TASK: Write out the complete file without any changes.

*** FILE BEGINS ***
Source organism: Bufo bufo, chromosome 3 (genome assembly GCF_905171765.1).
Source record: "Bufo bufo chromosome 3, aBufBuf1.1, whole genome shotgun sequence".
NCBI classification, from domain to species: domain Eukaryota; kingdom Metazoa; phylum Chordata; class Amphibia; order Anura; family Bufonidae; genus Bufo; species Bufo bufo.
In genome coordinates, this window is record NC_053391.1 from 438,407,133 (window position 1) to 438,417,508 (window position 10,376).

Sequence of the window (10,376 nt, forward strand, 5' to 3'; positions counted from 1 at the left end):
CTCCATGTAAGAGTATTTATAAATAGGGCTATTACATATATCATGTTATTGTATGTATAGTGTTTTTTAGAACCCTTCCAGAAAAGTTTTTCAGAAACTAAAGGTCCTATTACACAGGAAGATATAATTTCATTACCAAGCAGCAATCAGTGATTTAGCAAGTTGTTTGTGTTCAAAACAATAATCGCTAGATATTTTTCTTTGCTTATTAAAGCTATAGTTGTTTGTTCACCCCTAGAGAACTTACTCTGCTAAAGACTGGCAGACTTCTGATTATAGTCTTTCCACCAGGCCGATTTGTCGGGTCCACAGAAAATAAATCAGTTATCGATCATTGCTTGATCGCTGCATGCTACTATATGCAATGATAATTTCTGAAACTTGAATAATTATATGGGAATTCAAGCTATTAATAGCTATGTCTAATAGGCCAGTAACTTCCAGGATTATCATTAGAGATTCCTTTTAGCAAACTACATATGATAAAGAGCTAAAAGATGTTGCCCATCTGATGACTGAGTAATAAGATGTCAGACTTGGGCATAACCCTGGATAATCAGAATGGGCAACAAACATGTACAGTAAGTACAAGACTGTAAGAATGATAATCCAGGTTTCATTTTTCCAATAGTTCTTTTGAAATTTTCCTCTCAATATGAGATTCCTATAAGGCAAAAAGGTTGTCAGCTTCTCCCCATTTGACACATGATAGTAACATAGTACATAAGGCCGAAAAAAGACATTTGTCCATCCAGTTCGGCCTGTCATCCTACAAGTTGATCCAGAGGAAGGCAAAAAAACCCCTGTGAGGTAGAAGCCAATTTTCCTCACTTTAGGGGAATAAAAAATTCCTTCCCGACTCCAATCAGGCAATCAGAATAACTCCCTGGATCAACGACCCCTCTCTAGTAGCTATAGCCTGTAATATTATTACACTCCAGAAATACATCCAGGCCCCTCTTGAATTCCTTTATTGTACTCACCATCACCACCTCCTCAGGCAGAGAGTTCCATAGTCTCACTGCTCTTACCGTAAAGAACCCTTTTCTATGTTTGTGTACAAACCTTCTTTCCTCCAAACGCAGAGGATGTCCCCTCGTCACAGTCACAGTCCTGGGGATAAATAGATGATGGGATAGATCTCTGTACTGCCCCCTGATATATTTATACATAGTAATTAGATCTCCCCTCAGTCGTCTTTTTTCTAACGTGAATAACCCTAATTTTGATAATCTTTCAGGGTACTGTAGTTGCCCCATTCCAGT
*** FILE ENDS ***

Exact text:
Source organism: Bufo bufo, chromosome 3 (genome assembly GCF_905171765.1).
Source record: "Bufo bufo chromosome 3, aBufBuf1.1, whole genome shotgun sequence".
NCBI classification, from domain to species: domain Eukaryota; kingdom Metazoa; phylum Chordata; class Amphibia; order Anura; family Bufonidae; genus Bufo; species Bufo bufo.
In genome coordinates, this window is record NC_053391.1 from 438,407,133 (window position 1) to 438,417,508 (window position 10,376).

Sequence of the window (10,376 nt, forward strand, 5' to 3'; positions counted from 1 at the left end):
CTCCATGTAAGAGTATTTATAAATAGGGCTATTACATATATCATGTTATTGTATGTATAGTGTTTTTTAGAACCCTTCCAGAAAAGTTTTTCAGAAACTAAAGGTCCTATTACACAGGAAGATATAATTTCATTACCAAGCAGCAATCAGTGATTTAGCAAGTTGTTTGTGTTCAAAACAATAATCGCTAGATATTTTTCTTTGCTTATTAAAGCTATAGTTGTTTGTTCACCCCTAGAGAACTTACTCTGCTAAAGACTGGCAGACTTCTGATTATAGTCTTTCCACCAGGCCGATTTGTCGGGTCCACAGAAAATAAATCAGTTATCGATCATTGCTTGATCGCTGCATGCTACTATATGCAATGATAATTTCTGAAACTTGAATAATTATATGGGAATTCAAGCTATTAATAGCTATGTCTAATAGGCCAGTAACTTCCAGGATTATCATTAGAGATTCCTTTTAGCAAACTACATATGATAAAGAGCTAAAAGATGTTGCCCATCTGATGACTGAGTAATAAGATGTCAGACTTGGGCATAACCCTGGATAATCAGAATGGGCAACAAACATGTACAGTAAGTACAAGACTGTAAGAATGATAATCCAGGTTTCATTTTTCCAATAGTTCTTTTGAAATTTTCCTCTCAATATGAGATTCCTATAAGGCAAAAAGGTTGTCAGCTTCTCCCCATTTGACACATGATAGTAACATAGTACATAAGGCCGAAAAAAGACATTTGTCCATCCAGTTCGGCCTGTCATCCTACAAGTTGATCCAGAGGAAGGCAAAAAAACCCCTGTGAGGTAGAAGCCAATTTTCCTCACTTTAGGGGAATAAAAAATTCCTTCCCGACTCCAATCAGGCAATCAGAATAACTCCCTGGATCAACGACCCCTCTCTAGTAGCTATAGCCTGTAATATTATTACACTCCAGAAATACATCCAGGCCCCTCTTGAATTCCTTTATTGTACTCACCATCACCACCTCCTCAGGCAGAGAGTTCCATAGTCTCACTGCTCTTACCGTAAAGAACCCTTTTCTATGTTTGTGTACAAACCTTCTTTCCTCCAAACGCAGAGGATGTCCCCTCGTCACAGTCACAGTCCTGGGGATAAATAGATGATGGGATAGATCTCTGTACTGCCCCCTGATATATTTATACATAGTAATTAGATCTCCCCTCAGTCGTCTTTTTTCTAACGTGAATAACCCTAATTTTGATAATCTTTCAGGGTACTGTAGTTGCCCCATTCCAGT